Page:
Sex workers and campaigners march on Internation Women’s Day 2019. Photo by Wiktor Szymanowicz/NurPhoto via Getty Images.
Sex workers in the UK have faced increased xenophobia, violence, and fears around deportation in the years since the Brexit referendum, according to a new report.
Research from the University of Salford and the English Collective of Prostitutes (ECP) looks at Brexit and the UK’s hostile environment policy on immigration has impacted a precarious industry, where 41 percent of people are estimated to be non-British nationals, with the majority coming from Eastern European countries. In the UK, it is legal to work as a sex worker, but many aspects of the job are criminalised, such as working with other sex workers.
As a consequence of the UK voting to leave the EU, freedom of movement rules no longer apply to EU and UK citizens. While immigration enforcement in the UK typically focuses on non-EU migrants, Brexit means that European citizens also face the risk of being detained or deported, if they have not applied for settled status.
The report found that 63 percent of sex workers felt clients’ attitudes to them had worsened since the 2016 referendum, as well as feeling that the general public’s attitude towards sex workers had worsened (62 percent). The vast majority – 78 percent – said that their ability to earn a living through sex work had decreased. Some workers said they had changed their place of work due to a perceived increased risk of deportation.
Many sex workers noted an increased fear of violence since the referendum. Forty-four percent said that they had experienced an increase in violence while 68 percent said that their concerns around violence had increased. Over half of respondents – 57 percent – observed a rise in the levels of hate crime that they had experienced since the referendum.
Sex workers are reluctant to go to the police for fear that they will be disbelieved and threatened with deportation – something which the report says has worsened since the referendum. One respondent said: “I would be even less willing to go to the police if I experience any violence. Too many migrant sex workers have been threatened with deportation.” Some workers said they had had more contact with the police, but felt they got little protection from instances of violence. Twenty four sex workers described their relationship with the police as “poor”.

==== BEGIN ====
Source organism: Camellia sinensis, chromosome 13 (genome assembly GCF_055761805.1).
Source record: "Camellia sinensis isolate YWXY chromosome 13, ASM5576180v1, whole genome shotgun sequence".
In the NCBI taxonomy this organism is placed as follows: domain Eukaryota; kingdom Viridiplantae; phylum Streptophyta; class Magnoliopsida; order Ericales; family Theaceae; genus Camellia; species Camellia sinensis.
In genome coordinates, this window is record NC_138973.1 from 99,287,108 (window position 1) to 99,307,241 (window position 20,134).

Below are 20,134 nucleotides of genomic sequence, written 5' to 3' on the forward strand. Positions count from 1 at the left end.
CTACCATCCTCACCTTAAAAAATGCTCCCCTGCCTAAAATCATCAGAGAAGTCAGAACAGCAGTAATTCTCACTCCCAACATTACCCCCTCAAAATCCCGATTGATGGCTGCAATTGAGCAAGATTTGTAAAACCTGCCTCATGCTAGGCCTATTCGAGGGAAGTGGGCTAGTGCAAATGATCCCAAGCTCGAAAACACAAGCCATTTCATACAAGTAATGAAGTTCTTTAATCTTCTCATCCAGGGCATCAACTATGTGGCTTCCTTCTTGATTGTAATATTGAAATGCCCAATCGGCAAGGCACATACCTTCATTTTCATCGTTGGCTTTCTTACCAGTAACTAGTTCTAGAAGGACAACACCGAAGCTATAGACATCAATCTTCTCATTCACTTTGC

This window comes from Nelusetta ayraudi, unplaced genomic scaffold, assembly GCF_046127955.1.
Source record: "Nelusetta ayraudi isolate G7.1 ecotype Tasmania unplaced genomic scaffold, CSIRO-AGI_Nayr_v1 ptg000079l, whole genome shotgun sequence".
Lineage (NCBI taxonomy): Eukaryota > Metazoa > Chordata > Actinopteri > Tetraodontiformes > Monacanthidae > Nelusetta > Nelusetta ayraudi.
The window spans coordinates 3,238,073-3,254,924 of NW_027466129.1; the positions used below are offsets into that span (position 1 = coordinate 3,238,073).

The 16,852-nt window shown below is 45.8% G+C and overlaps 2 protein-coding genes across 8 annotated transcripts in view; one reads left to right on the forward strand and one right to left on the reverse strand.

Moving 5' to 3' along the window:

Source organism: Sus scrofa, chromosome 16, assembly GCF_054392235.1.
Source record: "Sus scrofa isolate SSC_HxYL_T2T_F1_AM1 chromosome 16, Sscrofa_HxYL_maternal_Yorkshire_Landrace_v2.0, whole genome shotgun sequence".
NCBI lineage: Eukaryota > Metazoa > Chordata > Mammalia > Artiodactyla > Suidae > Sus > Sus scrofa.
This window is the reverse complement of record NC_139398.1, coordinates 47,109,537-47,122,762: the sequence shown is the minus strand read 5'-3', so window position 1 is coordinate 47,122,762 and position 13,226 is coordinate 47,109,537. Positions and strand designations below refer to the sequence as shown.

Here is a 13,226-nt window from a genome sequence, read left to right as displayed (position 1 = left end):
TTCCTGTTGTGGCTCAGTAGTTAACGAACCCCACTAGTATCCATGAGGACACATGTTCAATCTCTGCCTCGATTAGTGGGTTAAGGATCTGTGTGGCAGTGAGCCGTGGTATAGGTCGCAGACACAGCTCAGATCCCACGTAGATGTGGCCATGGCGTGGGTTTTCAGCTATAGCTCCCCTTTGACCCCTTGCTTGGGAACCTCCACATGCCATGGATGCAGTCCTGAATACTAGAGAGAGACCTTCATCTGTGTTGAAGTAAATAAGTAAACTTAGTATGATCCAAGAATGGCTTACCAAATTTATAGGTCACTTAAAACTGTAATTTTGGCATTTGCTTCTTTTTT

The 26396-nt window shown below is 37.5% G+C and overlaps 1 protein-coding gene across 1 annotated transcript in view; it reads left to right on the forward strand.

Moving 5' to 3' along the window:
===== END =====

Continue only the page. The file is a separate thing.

Tania, a sex worker working in London with EU citizenship spoke to VICE World News on condition of anonymity because of the insecurity of her work. “I have been in the UK since 2015,” she said. “[During] this time I never heard any girl saying they weren’t safe. After Brexit, now, the girls have a WhatsApp group to share information about what’s happened. Every day one or two girls say ‘Look, this client is being difficult, [he] wasn’t a nice person, tried to force me to do something or didn’t want to pay.’ I know people who have worked here for 15 years, and they say the same thing, after Brexit, things changed completely.”
Tania says clients will often notice that the women are from a European country, and will challenge their immigration status. “Clients say, “Do you have the right to stay in the UK or are you [legally allowed] to work here?” and they try and take advantage.”
“Most of the girls I know say the same thing, they have been really scared,” she says. “Most are saying they can’t go to the police because they are afraid of getting into trouble”, says Tania.
A spokesperson for the ECP said: “We are glad to have contributed to this important research which reports our experiences of the increase in racism and violence, including from the police and the authorities.”
“It is critical information because if migrant sex workers are discriminated against and denied protection then violent men are given a green light to attack with impunity,” they said. “Research like this strengthens the demand for the decriminalisation of sex work, to ensure that sex workers are not undermined in their fight for safety and rights.”